In the 1955 film Daddy Long Legs, the actress Leslie Caron, playing a teenage waif in an orphanage, is plucked out of her drab milieu and introduced to a posh life, where she can have just about anything. What she asks for is an “‘amburger with chocolate sauce,” homing in on the most tasteful delicacy she can imagine. Many would still agree that a hamburger slakes a hunger, any time, any place. And where might that hamburger have come from originally? Why, of course, the city of Hamburg, Germany.
But that is not all the remarkably charming city has given us. It is Karl Lagerfeld’s birthplace, the home of Jil Sander, and corporate headquarters for Wempe Jewelers, Nivea face emollients, and Mont Blanc, makers of fine writing implements and luxury goods. The second-largest city in Germany, Hamburg is a verdant (bucolic parks weave through the city) and historic Hanseatic metropolis, and — you may be surprised to learn this — the city can claim more bridges than Venice. Germany’s second-largest and arguably its wealthiest city has countless reasons to be on your bucket list. Here are just eight:
The Extraordinary Elbphilharmonie: The Elphi, sobriquet of the new, astonishing concert hall, opened January, 2017, after much Sturm und Drang. Originally conceived in the early part of the century, it was to have been finished in 2010 at an estimated cost of €241. Not. Construction concluded in October, 2016, at the cost was €789 million, but for my money (and, yes, I know, I am not a local taxpayer), it was worth every cent. Having visited it twice for two very different concerts, I found the acoustics remarkable, the design mind-boggling, and the experience overwhelming. The undulating, entry “tube” housing the longest escalator in Europe — nearly 300 feet — transports guests to the marvelously asymmetric, organically flowing hallways and tiers of the hall proper. Conceived by Swiss architecture firm Herzog and de Meuron — and with rich sound engineered by acclaimed Japanese acoustician Yasuhisa Toyota — it is perched on the Elbe River, surrounded by a watery perimeter.
The lower levels are red brick, vestiges of warehouses that up until 1902 were repositories for cocoa, tea, and tobacco. With both curvilinear and rectilinear lines in its silhouette, the panels of glass on the upper floors reflect the water and skyline. Inside, the main concert hall seats 2,100 (with a 4,765-pipe organ!); a smaller recital hall, 500; additionally, there are countless terraces for viewing the stunning panoramas, several restaurants and bars, and capacious open space. The promenade is open to the public and it’s a wonderful spot to simply sit and contemplate the always busy harbor.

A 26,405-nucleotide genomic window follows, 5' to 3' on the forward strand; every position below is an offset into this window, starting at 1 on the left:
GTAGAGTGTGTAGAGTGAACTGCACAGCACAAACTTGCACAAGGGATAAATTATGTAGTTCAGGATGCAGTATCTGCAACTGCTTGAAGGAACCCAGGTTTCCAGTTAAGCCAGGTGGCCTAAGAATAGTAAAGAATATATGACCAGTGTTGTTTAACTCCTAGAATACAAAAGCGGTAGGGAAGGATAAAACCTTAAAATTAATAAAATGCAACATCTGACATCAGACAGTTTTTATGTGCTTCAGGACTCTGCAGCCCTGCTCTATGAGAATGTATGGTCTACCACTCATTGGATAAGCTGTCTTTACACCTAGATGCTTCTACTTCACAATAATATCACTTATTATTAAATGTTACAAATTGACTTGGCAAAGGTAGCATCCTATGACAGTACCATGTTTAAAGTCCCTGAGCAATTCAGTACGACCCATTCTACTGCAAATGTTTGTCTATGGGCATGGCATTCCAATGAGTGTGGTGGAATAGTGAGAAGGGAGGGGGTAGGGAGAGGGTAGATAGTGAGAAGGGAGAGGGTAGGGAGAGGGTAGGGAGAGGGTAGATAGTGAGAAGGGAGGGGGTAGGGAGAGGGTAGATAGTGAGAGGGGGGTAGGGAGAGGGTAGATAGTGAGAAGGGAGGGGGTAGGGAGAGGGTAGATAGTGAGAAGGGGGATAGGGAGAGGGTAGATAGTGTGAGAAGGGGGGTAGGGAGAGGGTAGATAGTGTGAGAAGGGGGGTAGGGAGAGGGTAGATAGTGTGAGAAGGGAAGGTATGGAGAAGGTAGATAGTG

More Music: Hamburg was a hangout and showcase for the shaggy-haired Liverpudlians in the early 60s (and there is even a Beatles music tour), before their famed Ed Sullivan appearance. Today, it ranks third in the world, after New York and London, for musical theater. “Rocky” previewed here and currently, “Aladdin,” “Kinky Boots,” “The Lion King,” and “Mary Poppins” are huge hits. The musical scene is rife with jazz clubs, alternate performance venues, the Hamburg State Opera, and after-hours boites. And if ballet is your passion, the highly regarded Hamburg Ballet (along with its school, Ballettzentrum Hamburg – John Neumeier) should not be missed.
The Port and Waterways: Hamburg is considered the third-largest port in Europe after Rotterdam and Antwerp, and its waterways, thanks to the Elbe River, are labyrinthine. Not to mention, there is also water, water, everywhere, thanks to both the Inner and Outer Lake Alster, which are both pleasant places for an afternoon sail. Nearly a dozen companies offer boat tours weaving around the harbor and the old warehouse areas, the Speicherstadt, which was designated a UNESCO World Heritage Site in 2015; here, 19th-century red-brick warehouses, on the periphery of endless ribbons of canals, have been transformed into trendy boutiques and cafes.
An atmospheric “nighttime lights” tour at dusk is a delight. If you are ambitious, the Fischmarkt is a Sunday morning (5 a.m. until about 9 a.m.) experience, featuring much more than fish — souvenirs, clothing, fruit, produce, and tschotschkes; it has been the go-to place for fish since the early 18th-century. And, if you want a local souvenir — a woven market basket — you can buy ten Euros’ worth of fruit and it will be packed up in a handsome basket, with “Hamburg” spelled out on one side.